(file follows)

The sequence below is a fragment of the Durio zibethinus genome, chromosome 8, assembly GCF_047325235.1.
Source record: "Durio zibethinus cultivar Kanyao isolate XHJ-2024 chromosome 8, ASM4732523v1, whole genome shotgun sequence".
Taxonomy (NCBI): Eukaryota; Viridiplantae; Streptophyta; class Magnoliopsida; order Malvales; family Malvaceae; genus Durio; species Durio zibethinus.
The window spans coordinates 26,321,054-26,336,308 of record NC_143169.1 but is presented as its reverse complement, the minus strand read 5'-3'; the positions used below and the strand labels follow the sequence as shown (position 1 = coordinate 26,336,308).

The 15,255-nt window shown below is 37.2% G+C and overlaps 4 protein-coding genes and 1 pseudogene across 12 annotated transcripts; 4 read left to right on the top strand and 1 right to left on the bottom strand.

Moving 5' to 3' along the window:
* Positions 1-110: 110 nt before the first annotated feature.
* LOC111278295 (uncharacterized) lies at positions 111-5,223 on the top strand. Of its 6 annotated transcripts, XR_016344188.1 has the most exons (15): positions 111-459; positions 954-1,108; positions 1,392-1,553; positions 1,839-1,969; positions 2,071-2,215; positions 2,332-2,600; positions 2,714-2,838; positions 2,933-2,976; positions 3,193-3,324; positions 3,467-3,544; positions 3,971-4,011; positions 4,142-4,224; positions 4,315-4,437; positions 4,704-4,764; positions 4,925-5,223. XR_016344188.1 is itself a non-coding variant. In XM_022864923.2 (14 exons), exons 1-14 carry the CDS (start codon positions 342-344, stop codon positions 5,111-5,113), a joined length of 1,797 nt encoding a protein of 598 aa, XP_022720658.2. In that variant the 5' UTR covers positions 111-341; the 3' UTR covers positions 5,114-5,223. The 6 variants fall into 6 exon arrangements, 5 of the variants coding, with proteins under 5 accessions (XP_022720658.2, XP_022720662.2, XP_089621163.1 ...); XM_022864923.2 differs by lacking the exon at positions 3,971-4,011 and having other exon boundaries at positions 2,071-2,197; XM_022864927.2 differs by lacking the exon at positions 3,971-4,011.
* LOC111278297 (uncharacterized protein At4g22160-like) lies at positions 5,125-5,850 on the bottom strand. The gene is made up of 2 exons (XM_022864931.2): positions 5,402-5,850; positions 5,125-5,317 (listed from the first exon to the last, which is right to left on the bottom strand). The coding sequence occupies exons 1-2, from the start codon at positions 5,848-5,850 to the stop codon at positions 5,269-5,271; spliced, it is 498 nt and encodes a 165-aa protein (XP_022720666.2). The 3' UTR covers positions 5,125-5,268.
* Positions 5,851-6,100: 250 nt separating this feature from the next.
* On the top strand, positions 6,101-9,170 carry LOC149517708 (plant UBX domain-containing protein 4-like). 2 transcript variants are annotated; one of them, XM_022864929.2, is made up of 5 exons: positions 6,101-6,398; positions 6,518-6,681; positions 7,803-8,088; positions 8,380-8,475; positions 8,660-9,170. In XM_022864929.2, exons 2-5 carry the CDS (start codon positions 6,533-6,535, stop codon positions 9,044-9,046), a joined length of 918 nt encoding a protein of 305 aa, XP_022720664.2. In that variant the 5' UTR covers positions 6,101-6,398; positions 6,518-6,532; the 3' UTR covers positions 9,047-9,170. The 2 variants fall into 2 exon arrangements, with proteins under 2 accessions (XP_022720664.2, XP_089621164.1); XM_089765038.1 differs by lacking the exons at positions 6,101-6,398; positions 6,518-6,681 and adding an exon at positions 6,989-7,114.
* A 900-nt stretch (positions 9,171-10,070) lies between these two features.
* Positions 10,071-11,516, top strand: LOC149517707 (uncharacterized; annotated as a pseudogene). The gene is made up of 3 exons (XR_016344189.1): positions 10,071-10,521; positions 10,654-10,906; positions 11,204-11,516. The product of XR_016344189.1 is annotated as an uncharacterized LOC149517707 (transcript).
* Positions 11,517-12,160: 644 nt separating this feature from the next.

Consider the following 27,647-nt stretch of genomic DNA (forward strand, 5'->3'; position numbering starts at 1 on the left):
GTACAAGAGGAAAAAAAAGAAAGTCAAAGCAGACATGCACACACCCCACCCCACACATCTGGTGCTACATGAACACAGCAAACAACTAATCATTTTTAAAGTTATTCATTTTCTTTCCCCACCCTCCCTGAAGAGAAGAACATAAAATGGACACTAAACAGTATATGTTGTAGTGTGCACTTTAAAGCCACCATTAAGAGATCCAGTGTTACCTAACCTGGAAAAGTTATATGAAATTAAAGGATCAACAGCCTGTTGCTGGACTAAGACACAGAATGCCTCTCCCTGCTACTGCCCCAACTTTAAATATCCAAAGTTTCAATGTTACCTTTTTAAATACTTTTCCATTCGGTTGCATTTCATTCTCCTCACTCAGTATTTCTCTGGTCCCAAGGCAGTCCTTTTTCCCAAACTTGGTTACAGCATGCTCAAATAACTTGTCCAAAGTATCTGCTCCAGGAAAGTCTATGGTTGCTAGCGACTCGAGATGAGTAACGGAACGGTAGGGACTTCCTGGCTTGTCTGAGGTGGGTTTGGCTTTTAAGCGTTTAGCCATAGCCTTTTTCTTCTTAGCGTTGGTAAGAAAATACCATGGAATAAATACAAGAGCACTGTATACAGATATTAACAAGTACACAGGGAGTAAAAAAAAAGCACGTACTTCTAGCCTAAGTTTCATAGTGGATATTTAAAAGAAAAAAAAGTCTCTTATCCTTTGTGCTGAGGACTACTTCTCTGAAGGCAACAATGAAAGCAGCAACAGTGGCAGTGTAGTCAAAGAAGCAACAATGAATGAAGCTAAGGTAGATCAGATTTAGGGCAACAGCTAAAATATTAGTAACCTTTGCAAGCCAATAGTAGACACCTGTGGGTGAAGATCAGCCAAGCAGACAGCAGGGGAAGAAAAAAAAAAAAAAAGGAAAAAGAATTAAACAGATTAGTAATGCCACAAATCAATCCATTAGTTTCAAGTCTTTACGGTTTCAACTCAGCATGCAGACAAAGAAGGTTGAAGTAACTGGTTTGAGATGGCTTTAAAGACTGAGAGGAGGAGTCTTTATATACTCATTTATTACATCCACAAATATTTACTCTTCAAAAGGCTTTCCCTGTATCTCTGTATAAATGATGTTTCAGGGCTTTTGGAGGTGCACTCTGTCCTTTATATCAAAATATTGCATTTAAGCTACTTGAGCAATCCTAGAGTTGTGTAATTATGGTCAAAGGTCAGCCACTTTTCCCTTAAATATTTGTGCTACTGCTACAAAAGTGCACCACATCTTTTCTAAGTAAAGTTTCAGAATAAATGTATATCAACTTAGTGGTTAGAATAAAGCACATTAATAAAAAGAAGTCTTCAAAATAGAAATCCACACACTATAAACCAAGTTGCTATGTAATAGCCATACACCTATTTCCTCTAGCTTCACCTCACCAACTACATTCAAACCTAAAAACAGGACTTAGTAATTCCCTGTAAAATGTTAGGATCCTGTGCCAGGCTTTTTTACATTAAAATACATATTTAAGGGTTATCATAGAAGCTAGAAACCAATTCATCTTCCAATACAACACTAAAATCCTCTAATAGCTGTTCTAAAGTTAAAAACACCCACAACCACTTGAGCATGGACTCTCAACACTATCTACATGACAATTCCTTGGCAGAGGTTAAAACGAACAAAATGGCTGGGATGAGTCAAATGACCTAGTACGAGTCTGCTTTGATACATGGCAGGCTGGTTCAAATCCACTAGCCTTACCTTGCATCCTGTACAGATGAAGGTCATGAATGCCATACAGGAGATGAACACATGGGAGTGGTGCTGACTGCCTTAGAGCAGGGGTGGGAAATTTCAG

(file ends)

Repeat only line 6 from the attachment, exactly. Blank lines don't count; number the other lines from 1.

Moving 5' to 3' along the window: